We were advised that a faster deceleration would produce a straight-ahead break. Adding power generated a positive rate of climb before we had the throttles three-quarters of the way forward. Theres noticeable pitch change with flap extension and retraction, easily trimmed out.

We did a two-way cruise speed run at 17,500 feet and recorded 195 KTAS while burning 42 GPH in a prototype that had no gear doors. We expect the production airplane will probably meet the goal of max cruise of 230 KTAS at 25,000 feet; almost as fast as a 90-series King Air.

Descending for the airport, we discussed speed brakes with the chief test pilot, Glenn Maben. He said they are anticipated so that large power changes arent needed for a descent when ATC does its slam-dunk thing. Pulling the power back too much, unfortunately, means loss of pressurization. The gear and flap speeds are planned to be 150 KIAS, not fast enough for the gear to serve as a speed brake. Instrument approaches are flown at 120 KIAS with approach flaps, generating a deck angle that makes picking out the runway easy.

In the pattern, target 110 KIAS on downwind with approach flaps and 105 KIAS works out well on base, with landing flaps and 100 knots on final, with no more than 95KIAS over the fence. Because the wing is clean-no engines out there, remember-you have to close the throttles prior to the flare, otherwise the airplane will float. The A500 seems to land well out of a full stall, rather than an attitude landing, something unusual for cabin twins. Even though the elevator is above the prop arc, its quite effective and the nosewheel can be held off a long time in the rollout.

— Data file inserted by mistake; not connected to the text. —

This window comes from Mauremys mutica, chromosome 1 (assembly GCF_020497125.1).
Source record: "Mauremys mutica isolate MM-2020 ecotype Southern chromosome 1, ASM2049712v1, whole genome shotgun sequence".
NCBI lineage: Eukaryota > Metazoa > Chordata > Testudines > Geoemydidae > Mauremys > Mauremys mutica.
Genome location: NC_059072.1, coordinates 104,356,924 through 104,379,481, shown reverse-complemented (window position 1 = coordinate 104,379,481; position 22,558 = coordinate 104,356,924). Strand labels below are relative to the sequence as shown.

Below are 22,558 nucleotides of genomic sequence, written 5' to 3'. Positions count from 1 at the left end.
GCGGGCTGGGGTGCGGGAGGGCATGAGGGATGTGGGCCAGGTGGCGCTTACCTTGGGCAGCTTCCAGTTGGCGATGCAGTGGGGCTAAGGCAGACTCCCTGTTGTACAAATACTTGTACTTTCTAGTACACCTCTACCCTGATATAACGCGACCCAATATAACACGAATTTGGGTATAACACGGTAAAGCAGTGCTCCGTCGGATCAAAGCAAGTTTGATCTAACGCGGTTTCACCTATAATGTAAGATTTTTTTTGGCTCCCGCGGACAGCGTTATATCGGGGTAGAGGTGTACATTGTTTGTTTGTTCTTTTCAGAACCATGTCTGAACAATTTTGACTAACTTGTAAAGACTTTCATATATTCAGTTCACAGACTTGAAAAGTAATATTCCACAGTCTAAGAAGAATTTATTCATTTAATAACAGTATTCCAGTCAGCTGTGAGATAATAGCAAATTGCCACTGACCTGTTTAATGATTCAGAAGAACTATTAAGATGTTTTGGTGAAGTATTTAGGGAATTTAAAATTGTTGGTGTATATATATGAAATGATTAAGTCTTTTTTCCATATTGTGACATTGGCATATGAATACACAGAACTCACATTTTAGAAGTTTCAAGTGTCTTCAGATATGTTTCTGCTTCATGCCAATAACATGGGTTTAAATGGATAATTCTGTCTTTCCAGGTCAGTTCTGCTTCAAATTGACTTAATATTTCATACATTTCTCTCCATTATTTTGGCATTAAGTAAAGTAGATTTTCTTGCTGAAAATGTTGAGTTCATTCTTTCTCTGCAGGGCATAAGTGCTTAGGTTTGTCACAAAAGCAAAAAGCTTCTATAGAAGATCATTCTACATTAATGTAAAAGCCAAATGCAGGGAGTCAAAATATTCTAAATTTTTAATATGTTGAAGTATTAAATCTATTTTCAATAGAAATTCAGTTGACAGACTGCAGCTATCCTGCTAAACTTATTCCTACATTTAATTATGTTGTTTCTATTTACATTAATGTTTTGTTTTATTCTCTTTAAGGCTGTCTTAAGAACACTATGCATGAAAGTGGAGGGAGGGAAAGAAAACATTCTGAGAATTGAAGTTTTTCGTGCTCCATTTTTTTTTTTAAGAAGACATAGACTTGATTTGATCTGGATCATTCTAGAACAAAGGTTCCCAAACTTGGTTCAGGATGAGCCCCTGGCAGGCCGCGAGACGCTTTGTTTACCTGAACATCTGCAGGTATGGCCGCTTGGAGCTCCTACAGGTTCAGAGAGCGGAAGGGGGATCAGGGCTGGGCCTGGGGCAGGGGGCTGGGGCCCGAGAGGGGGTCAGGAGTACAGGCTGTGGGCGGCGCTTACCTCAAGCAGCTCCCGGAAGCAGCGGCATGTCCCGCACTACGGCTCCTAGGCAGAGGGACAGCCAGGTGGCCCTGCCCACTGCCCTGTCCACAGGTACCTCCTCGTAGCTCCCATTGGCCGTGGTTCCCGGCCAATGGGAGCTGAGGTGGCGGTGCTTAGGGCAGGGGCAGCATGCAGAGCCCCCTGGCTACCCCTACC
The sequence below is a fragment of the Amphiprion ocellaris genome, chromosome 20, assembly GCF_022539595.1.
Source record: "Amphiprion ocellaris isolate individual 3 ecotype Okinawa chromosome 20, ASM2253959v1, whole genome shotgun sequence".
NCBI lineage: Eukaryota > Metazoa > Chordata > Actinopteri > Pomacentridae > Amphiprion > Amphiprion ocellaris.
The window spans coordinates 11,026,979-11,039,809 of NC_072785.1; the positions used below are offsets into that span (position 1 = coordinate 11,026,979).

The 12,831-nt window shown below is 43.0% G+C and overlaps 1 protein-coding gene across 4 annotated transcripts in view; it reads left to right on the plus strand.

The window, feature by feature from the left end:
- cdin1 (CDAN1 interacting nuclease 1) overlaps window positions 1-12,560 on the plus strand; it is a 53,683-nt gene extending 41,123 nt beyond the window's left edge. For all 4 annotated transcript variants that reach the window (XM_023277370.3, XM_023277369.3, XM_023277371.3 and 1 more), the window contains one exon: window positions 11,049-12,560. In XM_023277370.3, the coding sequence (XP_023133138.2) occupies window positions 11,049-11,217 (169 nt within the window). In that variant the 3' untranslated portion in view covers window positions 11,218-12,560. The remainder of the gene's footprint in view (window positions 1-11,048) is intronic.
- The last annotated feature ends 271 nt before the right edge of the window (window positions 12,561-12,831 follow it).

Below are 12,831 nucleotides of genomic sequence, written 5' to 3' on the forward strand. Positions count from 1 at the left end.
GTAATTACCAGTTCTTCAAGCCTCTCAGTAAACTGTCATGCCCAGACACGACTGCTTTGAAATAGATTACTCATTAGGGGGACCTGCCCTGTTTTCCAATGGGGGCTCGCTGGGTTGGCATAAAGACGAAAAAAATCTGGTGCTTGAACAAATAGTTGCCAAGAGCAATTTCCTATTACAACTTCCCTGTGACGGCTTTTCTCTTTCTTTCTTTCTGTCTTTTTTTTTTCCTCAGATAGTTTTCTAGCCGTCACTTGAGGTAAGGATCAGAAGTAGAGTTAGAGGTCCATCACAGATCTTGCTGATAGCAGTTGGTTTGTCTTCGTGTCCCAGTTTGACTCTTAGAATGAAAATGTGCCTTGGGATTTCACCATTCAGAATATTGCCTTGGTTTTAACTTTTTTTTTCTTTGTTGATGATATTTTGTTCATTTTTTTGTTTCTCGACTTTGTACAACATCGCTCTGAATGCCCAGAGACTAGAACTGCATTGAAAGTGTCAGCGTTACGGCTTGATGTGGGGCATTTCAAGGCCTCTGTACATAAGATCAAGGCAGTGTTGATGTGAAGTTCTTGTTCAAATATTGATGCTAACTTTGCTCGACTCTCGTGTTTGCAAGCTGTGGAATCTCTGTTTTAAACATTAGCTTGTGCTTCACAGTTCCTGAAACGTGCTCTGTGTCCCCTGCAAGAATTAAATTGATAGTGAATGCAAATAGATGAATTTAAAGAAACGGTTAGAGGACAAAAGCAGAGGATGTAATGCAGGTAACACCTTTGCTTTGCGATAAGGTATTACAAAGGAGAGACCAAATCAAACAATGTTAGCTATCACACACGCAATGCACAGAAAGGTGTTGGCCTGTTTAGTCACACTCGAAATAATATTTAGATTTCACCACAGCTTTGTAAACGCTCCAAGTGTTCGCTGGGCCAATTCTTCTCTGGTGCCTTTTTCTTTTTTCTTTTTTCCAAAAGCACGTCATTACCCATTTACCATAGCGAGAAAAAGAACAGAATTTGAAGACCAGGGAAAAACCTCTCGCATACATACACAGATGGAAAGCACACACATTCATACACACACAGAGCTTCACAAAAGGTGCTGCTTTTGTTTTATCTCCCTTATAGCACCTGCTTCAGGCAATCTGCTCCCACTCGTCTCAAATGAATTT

Can Adam Aircraft make money selling the A500 to the owner-flown market? Rick Adam says 80 percent of deposits are from owners of big singles that want to go into a twin but dont want wing-mounted engines and who find the Skymaster too slow, too small and, facing the facts here, too old. Just as Adam is not targeting the A700 jet at the owner-flown market because he believes buyers cant get insurance, he has worked with aviation insurers to make sure that they can insure the A500.

He told us that insurers will insure cover owners in the A500 if they have an instrument rating, are current and take initial and recurrent training. For the time being, Adam will have an in-house training program.

Given that the A500 is easy to fly and has decent performance on one engine, cruises only 10 or 20 percent faster than big singles and has a slow approach speed, its a good bet that a pilot whos willing to stay current can take advantage of the safety benefits of a tandem twin and make the transition successfully. At least thats Adams bet.

Yes, the Cessna Skymaster did not have a better accident rate than its peers, but we think the problem was pilots who didnt train periodically and knuckleheads who intentionally tried to take off with only one engine running.

Adam Aircraft is planning to offer a 24-month/1000-hour warranty and says it will aggressively pursue customer service. It may tie in with the growing number of FBOs that service Cirrus aircraft due to the commonality of TCM engines and composite structure.

Positive feedback from the initial buyers will be critical, but as Adam only expects to deliver about 40 aircraft the first year, we would expect the company can keep that number happy. Well be watching and listening to see if Adam can meet its goals.

Also With This Article
Click here to view “Checklist.”
Click here to view “Adam A500: All But Alone in the Market.”

-Rick Durden is an Aviation Consumer contributing editor. Hes an aviation attorney and a CFII. You can contact Adam at 303-406-5956 or